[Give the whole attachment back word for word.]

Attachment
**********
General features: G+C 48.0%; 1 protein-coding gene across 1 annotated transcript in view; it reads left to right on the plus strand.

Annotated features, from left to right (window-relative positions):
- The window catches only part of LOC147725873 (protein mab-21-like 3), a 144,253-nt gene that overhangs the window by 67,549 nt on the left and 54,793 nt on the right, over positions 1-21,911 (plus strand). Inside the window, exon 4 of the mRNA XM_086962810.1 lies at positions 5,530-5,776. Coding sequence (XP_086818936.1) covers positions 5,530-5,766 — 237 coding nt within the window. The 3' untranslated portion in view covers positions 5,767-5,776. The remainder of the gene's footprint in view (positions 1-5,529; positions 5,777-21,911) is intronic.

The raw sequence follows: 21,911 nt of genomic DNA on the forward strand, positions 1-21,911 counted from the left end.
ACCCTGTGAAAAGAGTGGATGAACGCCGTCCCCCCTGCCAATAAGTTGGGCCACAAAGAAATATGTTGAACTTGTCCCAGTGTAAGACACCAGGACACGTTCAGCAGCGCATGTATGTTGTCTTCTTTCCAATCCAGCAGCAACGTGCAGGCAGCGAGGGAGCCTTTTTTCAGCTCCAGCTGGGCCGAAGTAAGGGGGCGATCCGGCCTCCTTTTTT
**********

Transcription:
General features: G+C 48.0%; 1 protein-coding gene across 1 annotated transcript in view; it reads left to right on the plus strand.

Annotated features, from left to right (window-relative positions):
- The window catches only part of LOC147725873 (protein mab-21-like 3), a 144,253-nt gene that overhangs the window by 67,549 nt on the left and 54,793 nt on the right, over positions 1-21,911 (plus strand). Inside the window, exon 4 of the mRNA XM_086962810.1 lies at positions 5,530-5,776. Coding sequence (XP_086818936.1) covers positions 5,530-5,766 — 237 coding nt within the window. The 3' untranslated portion in view covers positions 5,767-5,776. The remainder of the gene's footprint in view (positions 1-5,529; positions 5,777-21,911) is intronic.

The raw sequence follows: 21,911 nt of genomic DNA on the forward strand, positions 1-21,911 counted from the left end.
ACCCTGTGAAAAGAGTGGATGAACGCCGTCCCCCCTGCCAATAAGTTGGGCCACAAAGAAATATGTTGAACTTGTCCCAGTGTAAGACACCAGGACACGTTCAGCAGCGCATGTATGTTGTCTTCTTTCCAATCCAGCAGCAACGTGCAGGCAGCGAGGGAGCCTTTTTTCAGCTCCAGCTGGGCCGAAGTAAGGGGGCGATCCGGCCTCCTTTTTT